The office of Residence Life put RAs in the unenviable position of choosing between their personal well-being and their job last week. As a former RA, I am well aware of the job description and expectations that come with the position. But, after speaking with my recently fired, former colleague, I don’t remember the stipulation in the contract that says, as an RA, I have to worry about my job over my health.

Laura DeFrancesco ’08, a 21-year-old RA in Gonzaga Hall, attended an event at Yale University on Oct. 26 that included over 250 students from several universities. After the event, she participated with the rest of the of-age participants in socializing at the bar and dancing, while the under-age participants danced and enjoyed their own gelato bar. No under-age students were allowed to drink at the event.

After a while at the bar, DeFrancesco began to feel sick. She had not eaten much during the day’s activities. Upon returning to campus, she still felt ill and dehydrated. Rather than give her residents a chance to witness her ill, she decided to take advantage of the health services offered by the Health Center. This, apparently, was a poor choice, as it directly led to her termination from her position as a Gonzaga RA.

For any normal student, a voluntary visit to the Health Center is not a disciplinary matter. This is the concept behind extension 2241, your “ride to safety.” This is where a student is encouraged to visit the Health Center instead of sleeping off a few too many, without risk of a letter from the dean’s office. While the student usually has a medical follow-up meeting or maybe counseling, the matter is personal and confidential.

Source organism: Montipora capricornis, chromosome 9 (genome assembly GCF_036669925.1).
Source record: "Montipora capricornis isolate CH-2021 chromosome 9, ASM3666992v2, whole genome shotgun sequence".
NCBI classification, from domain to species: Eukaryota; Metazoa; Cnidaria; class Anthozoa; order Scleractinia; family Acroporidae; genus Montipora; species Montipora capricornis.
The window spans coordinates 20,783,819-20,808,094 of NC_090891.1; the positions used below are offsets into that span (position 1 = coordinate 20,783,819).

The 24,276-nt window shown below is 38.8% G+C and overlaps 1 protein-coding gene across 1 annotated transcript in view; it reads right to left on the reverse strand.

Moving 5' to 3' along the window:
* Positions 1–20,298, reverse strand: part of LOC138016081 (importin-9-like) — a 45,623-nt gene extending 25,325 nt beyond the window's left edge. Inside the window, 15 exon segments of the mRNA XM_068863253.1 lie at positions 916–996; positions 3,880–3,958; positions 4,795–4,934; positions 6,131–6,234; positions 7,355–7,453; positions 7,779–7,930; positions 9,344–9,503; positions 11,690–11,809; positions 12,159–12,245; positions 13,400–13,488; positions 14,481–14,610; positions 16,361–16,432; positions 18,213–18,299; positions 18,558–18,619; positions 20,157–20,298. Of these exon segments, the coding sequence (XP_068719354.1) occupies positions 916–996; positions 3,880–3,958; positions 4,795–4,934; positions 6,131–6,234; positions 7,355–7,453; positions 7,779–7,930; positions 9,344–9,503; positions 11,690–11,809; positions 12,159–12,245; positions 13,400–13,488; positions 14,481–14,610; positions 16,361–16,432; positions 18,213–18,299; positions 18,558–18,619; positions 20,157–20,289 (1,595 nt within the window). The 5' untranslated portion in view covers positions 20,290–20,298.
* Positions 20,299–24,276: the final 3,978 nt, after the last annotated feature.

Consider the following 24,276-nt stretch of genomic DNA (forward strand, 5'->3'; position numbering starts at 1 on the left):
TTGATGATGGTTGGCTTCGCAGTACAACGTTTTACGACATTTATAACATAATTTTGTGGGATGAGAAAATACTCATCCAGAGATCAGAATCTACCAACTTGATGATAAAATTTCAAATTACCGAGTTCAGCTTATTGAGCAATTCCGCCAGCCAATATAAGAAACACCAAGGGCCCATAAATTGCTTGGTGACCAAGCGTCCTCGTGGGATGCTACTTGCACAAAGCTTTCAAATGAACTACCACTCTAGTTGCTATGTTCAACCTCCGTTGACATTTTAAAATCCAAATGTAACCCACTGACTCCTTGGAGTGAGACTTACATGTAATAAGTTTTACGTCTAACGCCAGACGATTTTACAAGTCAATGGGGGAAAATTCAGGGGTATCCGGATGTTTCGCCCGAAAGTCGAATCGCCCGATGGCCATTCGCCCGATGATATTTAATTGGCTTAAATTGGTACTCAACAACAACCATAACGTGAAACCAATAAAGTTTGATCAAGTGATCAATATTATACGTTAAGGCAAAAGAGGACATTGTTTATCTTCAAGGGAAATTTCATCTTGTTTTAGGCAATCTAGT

For an RA, it is apparently too much to expect these student rights to be respected. A personal health concern suddenly became the concern of Deborah Cady, director of Residence Life, to the point where making this seemingly responsible decision must have meant DeFrancesco no longer possessed the ability to perform her job as an RA.

DeFrancesco was not transported by Public Safety, documented by another RA or area coordinator, and was not taken to the hospital. She simply solicited the help of health professionals under her own discretion. She did not, in any way, violate the student code of conduct. Once again, she was of legal drinking age.

Nonetheless, she was terminated. Had she rolled the dice and gone back to her room to sleep it off, she might be on duty this weekend.

The underlying message from Residence Life here is very simple: Your personal health as an RA is less important than the reputation of our wonderful department. The “integrity of the position,” as stated in the contract, is so fragile that acting in a manner more responsible than most students can completely compromise it.

I understand that RAs are held to a higher standard than the average student, but to expect zero mistakes, to expect a student to not live through what the Jesuits call “teachable moments,” is an idealistic expectation that no RA can live up to. I know I wasn’t perfect in my two years as an RA either.

In the standard issue letter sent by Dean of Students Tom Pellegrino to each student as they turn 21, he implores students to reach out for help when they need it.

“If you find yourself in a predicament, please call and ask for help,” he writes.

This is unless you’re an RA, of course. Then you should save face for the department and suck it up.

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